Ensuring access to quality and affordable education is highly crucial in empowering women and laying a strong foundation for a literate society. No doubt, we have made substantial progress on this front but ensuring a 100 per cent literate population is a long and arduous task and we must leave no stone unturned in achieving that goal.
Dear sisters and brothers,
Making women equal partners in progress must begin by making them independent and empower them to deal with finances. We must realize that one cannot change social dynamics without women’s involvement in the economy.
It should be noted that participation of the women in the economy will not only help in their own wellbeing but also contributes to the overall economic growth of the country.
There is a need to improve their understanding of financial rights, responsibilities and opportunities for income generation. This is particularly important for a country like India which is witnessing a rapid economic and social transformation.
I am happy that in recent years, we have seen an upward trend in women’s participation in decision making and entrepreneurship but we are yet to witness a considerable participation.
Educating women and girls about financial services, instilling the value of investment and the discipline of financial investing in them early would not only make them run households better, but would also help bring a turnaround in the fortunes of our country.
Empowering women through financial literacy is not only important in terms of bridging the gender gap but also to ensure a more secure future for women. Gender equality must be the concern of every citizen and not just the women alone.
By setting ‘gender equality’ as a standalone Sustainable Development Goal (SDG), the United Nations has recognized the economic and social imperative of closing the gap. As a matter of fact, without achieving gender equality, most of the sustainable goals may not be achieved to their full purpose.
All of us understand the fact that financial inclusion is one of the most effective accelerators of economic participation by women and hence we all must make efforts to generate or create programs and modules to increase financial literacy among women.
Women can play a major role in ensuring financial stability, particularly at the micro-level in running the household affairs. Financially literate women can promote investments and savings.
As a matter-of-fact, financial literacy provides impetus to financial planning and enhances an individual’s ability to be an efficient manager of his/her financial resources and ensure economic security to the family. It allows an individual to make informed and effective decisions.
Imparting financial literacy and skills would enable women to effectively manage their personal and household finances.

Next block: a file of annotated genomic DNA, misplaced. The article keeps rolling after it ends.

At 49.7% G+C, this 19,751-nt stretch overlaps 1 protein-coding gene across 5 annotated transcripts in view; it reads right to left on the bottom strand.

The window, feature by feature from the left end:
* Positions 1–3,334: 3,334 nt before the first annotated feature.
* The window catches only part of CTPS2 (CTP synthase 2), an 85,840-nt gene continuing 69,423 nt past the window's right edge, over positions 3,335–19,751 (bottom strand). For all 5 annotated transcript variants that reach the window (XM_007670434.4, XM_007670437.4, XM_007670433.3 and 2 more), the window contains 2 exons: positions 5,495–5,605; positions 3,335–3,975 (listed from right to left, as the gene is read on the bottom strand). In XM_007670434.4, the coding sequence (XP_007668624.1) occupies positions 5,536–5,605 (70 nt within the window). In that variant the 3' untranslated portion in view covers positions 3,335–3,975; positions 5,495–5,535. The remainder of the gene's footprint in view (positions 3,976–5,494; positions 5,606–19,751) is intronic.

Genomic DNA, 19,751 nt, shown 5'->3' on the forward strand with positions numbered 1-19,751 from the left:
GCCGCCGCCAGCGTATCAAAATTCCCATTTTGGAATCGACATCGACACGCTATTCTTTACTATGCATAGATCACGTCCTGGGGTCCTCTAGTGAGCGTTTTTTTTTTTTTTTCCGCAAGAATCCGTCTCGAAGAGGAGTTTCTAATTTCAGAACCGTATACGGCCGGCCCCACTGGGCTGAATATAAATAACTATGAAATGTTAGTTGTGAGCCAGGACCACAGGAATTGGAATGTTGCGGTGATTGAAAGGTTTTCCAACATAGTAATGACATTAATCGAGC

Our experience with women Self Help Groups (SHGs) operating out of various villages and rural habitats not only gives us hope but also creates confidence in the inherent entrepreneurial skill among the women of the country.
Over the past two decades, they have been transforming the lives of millions of women. They not only help women to enter into formal financial sector and through that they achieve social and economic empowerment
The same example can be repeated in the urban and semi urban areas by providing financial assistance to women’s groups through MUDRA and other schemes. Sectors such as textiles, tailoring, crafts that have women as majority of their work force can avail such opportunities.
Economic empowerment through microfinance is core to empowerment of rural women. Kudumbashree is one such attempt that provides its members sustainable employment and helps them earn livelihood through their traditional skills and native crafts.
For all such objectives to see the light of the day and see people benefit out of them, a definitive change must come in people’s attitude. The time has arrived to ensure that women are not only equal but bigger contributors to the growth story of India.
Early exposure to financial knowledge and various financial tools would enable youngsters to make sound and responsible financial decisions as they plan their careers. It will make them to judiciously use technology for their financial planning and management. In fact, financial education should become an important component of school syllabi.
With digital transactions becoming increasingly commonplace, there is a need to not only educate people on how to use them effectively, but also make them aware of the financial frauds connected with such transactions as lack of sufficient knowledge could make them lose hard-earned money. Besides, financial illiteracy could also lead to financial risk behaviour.
I am happy to learn that government as well as private players have come forward to join hands to make India a financially literate and financial inclusive country.
As you all are aware, technology is gender neutral. Today, the fast changing technology is opening up new vistas and avenues for women professionals and entrepreneurs to excel in their professions. We are promoting innovations and start ups by young entrepreneurs. India is second largest global hub of Start ups.
Women entrepreneurs need to fully utilize various opportunities available to them under different schemes such as MUDRA, Stand Up and Start Up to enhance income-generating activities.
While it is quite encouraging to see that women are at par with men in many fields, they are still lagging behind when it comes to financial decision-making as they are still dependent on male members of their families. This situation needs to change and both men and women need to be sufficiently financially literate to take active part in the economy and make appropriate financial decisions.
With these words, I convey my best wishes to the mission of creating a financially literate nation.